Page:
Award-winning Mozambican saxophonist Moreira Chonguiça, is indisputably one of Africa’s finest and most celebrated African Jazz musicians. Chonguiça will be coming back to the Mother City for an exclusive Africa Day performance at Norval Foundation on 25 May.
Chonguiça lets us in on how music chose him, the talent and music scene in his hometown Mozambique, and so much more.
How old were you when you first picked up a saxophone and have you always known that this is what you’ll end up doing?
I was 7 years old when I first picked up a recorder and was enrolled in the National Music School in Maputo, Mozambique. I ran away for a few years because playing soccer with my friends was more attractive than playing music, until the school contacted my parents! When I returned, I started to fall in love with the saxophone and I realised it was going to be my first love. When I was 17, I had to make a choice between International Law and Music. Music ended up choosing me!
Your debut album, The Moreira Project: Vol.1-The Journey is an all-time favourite. (Love 360 degrees and Simples (Simplicity), which was followed by Vol.2-The Citizen of the World. You featured an eclectic mix of artists in these two volumes; Grammy Award nominee Najee, Wanda Baloyi and her father Jaco Maria, Omar Sosa, Marcus Wyatt, and the legendary Manu Dibango. You then released MP: Reloaded in 2013 that also features rearranged tracks from the two volumes. Would you say that MP (The Moreira Project) as as a whole is your magnum opus?
Vol 1 was a collection of songs I had written over many years as I began playing as a professional with other bands but it came to a point when I decided that I needed to see if the songs were any good and Vol 1 was released as my debut album as a solo artist and a band leader in 2005. I had to test myself as a composer as well as an instrumentalist.
Vol 2 was actually a more difficult album to do because everyone is watching to see if a musician can produce another batch of good music and if I could actually repeat the effort and that Vol1 wasn’t just a flash album. Vol 2 Citizen of the World was the album that gave me confidence to be in this music business.
MP Reloaded was an experiment after many years of playing other people’s music with DJ’s at corporate events and weddings, I decided to see what would happen if I put my own music to a beat.
How do you integrate the influence of the various people in your band? Do you pull from various traditions of jazz?
I am extremely fortunate in that I have some of the best musicians on the continent in my band and although we don’t play together all the time, we miss each other. Music is about people and experiences and with the group of musicians I am playing with at Norval Foundation, there is a synergy, an energy and a chemistry that transcends to become magic.
I grew up in a family that loves music. All kinds of genres of music. I am influenced constantly by different genres not only jazz which I pick up on my travels, from being introduced to artists by other musicians and music lovers.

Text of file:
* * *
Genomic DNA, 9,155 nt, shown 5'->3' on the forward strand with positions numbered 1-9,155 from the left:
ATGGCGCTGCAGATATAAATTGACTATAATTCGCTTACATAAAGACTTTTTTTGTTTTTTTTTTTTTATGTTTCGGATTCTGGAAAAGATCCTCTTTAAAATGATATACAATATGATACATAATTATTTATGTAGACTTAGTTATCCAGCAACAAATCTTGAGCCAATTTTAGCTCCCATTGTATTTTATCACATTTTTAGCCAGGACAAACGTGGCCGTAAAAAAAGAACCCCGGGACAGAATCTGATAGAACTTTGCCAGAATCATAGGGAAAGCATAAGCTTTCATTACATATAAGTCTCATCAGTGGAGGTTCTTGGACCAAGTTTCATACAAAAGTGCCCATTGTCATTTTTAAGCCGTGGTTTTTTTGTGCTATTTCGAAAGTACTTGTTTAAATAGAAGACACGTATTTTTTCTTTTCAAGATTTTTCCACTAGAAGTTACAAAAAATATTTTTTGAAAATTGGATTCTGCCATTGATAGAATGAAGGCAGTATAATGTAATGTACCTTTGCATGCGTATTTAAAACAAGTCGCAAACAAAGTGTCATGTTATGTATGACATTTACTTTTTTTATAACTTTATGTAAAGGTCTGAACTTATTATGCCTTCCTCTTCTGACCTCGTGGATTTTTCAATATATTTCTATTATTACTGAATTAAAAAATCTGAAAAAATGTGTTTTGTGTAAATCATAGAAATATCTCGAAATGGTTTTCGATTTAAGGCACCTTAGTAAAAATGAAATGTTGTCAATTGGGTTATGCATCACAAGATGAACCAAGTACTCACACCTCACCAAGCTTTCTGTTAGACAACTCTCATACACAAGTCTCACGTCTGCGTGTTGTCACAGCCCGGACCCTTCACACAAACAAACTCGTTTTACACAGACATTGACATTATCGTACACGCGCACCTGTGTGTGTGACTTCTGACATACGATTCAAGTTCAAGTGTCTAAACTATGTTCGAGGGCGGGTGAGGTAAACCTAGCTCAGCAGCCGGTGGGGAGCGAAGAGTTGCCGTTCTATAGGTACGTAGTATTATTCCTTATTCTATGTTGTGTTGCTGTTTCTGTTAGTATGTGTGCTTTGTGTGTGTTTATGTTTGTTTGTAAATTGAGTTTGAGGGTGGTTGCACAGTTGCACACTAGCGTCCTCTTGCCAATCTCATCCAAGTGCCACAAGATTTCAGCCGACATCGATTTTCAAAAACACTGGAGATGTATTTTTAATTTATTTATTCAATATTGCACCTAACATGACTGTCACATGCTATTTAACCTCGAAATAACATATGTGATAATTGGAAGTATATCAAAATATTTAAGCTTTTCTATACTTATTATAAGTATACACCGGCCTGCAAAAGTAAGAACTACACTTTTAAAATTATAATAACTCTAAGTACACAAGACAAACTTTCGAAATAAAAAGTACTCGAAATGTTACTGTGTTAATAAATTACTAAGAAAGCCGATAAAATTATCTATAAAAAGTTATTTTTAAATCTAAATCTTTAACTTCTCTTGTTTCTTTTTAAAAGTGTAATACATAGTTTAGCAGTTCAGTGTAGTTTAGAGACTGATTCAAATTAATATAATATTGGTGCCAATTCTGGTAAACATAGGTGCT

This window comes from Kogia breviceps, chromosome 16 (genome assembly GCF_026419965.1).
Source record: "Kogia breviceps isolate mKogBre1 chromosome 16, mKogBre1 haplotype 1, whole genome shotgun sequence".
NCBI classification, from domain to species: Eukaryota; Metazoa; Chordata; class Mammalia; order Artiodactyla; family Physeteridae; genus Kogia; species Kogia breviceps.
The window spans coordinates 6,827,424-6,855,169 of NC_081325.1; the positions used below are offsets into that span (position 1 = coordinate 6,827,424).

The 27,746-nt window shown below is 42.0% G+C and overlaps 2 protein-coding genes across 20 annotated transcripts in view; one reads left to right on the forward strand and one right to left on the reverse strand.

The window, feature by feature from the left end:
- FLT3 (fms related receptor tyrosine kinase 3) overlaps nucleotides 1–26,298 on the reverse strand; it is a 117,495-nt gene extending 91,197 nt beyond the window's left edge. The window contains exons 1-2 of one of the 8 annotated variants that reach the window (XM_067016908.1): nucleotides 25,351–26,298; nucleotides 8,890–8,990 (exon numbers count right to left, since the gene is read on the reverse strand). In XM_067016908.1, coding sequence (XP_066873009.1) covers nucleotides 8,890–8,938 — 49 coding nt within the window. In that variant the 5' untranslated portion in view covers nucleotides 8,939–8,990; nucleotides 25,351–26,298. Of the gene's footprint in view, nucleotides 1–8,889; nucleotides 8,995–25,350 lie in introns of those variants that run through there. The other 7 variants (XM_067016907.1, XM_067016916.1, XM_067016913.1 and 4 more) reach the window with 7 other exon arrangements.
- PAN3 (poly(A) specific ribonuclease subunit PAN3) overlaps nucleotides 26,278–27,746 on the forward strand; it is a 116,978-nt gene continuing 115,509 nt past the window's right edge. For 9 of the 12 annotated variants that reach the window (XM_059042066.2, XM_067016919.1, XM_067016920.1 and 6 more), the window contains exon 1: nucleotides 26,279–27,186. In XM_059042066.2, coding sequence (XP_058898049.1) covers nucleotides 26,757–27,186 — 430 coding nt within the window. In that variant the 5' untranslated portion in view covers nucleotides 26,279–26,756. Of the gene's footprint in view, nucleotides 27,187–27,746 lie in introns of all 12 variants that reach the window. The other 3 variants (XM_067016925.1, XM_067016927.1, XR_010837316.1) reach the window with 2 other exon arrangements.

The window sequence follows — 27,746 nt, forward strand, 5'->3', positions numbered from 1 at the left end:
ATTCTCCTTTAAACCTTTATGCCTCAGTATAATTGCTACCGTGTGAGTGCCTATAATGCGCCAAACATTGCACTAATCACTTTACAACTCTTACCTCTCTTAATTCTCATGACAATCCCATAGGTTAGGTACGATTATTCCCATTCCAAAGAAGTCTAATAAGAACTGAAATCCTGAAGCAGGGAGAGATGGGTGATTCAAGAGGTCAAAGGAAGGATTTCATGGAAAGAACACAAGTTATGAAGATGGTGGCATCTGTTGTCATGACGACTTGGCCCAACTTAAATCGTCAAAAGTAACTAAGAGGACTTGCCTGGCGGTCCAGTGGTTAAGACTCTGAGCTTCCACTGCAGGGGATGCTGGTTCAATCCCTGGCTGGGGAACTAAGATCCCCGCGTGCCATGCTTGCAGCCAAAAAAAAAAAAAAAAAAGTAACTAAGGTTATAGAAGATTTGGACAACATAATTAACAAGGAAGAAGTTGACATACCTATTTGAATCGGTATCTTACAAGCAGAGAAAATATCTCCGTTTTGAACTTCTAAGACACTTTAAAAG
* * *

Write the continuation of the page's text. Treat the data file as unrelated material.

Your music evokes nostalgia, really powerful and moving—has it ever been featured in any films (local or international)? My music has been used in a number of documentaries mainly emanating from Mozambique as well as the movie Virgin Margarida. It has also been used in advertisements for a number of Mozambican brands.
Tell us about your experience as a musician based in your hometown Mozambique compared to when you were based in Cape Town.
Mozambique is a country rich in culture and heritage. There isn’t a very formalised music infrastructure in Mozambique like in South Africa. But I am working on that. I would like to see the Mozambican artists getting the recognition and reward they deserve. Maputo is a city with cultural events happening every day and night. It does not have as many beautiful venues such as Norval Foundation which is a unique space, but there are some really interesting places where cultural events take place. Overall, events are very well supported in Mozambique.
And any musicians or vocalists from Mozambique that Africa/the world is sleeping on?
Musicians to watch coming out of Mozambique are Helder Gonzaga my bass player, Ornesia and Regina dos Santos who are both extraordinary singers, Pika Tembe and my own MoreJazz Big Band who are such a bunch of talented young people.
What are your thoughts on Africa Month/Africa day, the current jazz scene in South Africa/Africa and the one thing you’d like to see happen in terms of music/the arts in Africa?
Africa Month/Day is a time to reflect on the highlights of the past year and it gives us a chance to highlight issues and look forward to the future. I am hugely positive about this continent but I would like to see the educational systems take Music more seriously from Primary school level. Music has so many benefits to a learner that it needs to be part of the main stream curriculum of every school. Our young people need to learn more about music in general, music from the different parts of the continent not just a particular genre.
South Africa has some very fine jazz musicians coming to the forefront and it is very exciting but we must remain true to ourselves, continue to push boundaries, make our own sounds. It’s a tough business to be in but lots of hard work, persistence and integrity help the path to success.
The renowned ethnomusicologist will be bringing his passionate stage performance in Gallery 8 at the stunning Norval Foundation where Ghanaian artist Ibrahim Mahama’s installation Labour of Many - draping walls and floors with Hessian sacks - sets a dramatic backdrop. He will be joined by Mozambican bassist Helder Gongaza, his Cape-based band and Mozambican dancer and choreographer, Edna Jaime.
The show will begin at 8:30pm on Saturday 25 May 2019. Visit the Norval Foundation online at norvalfoundation.org for more information.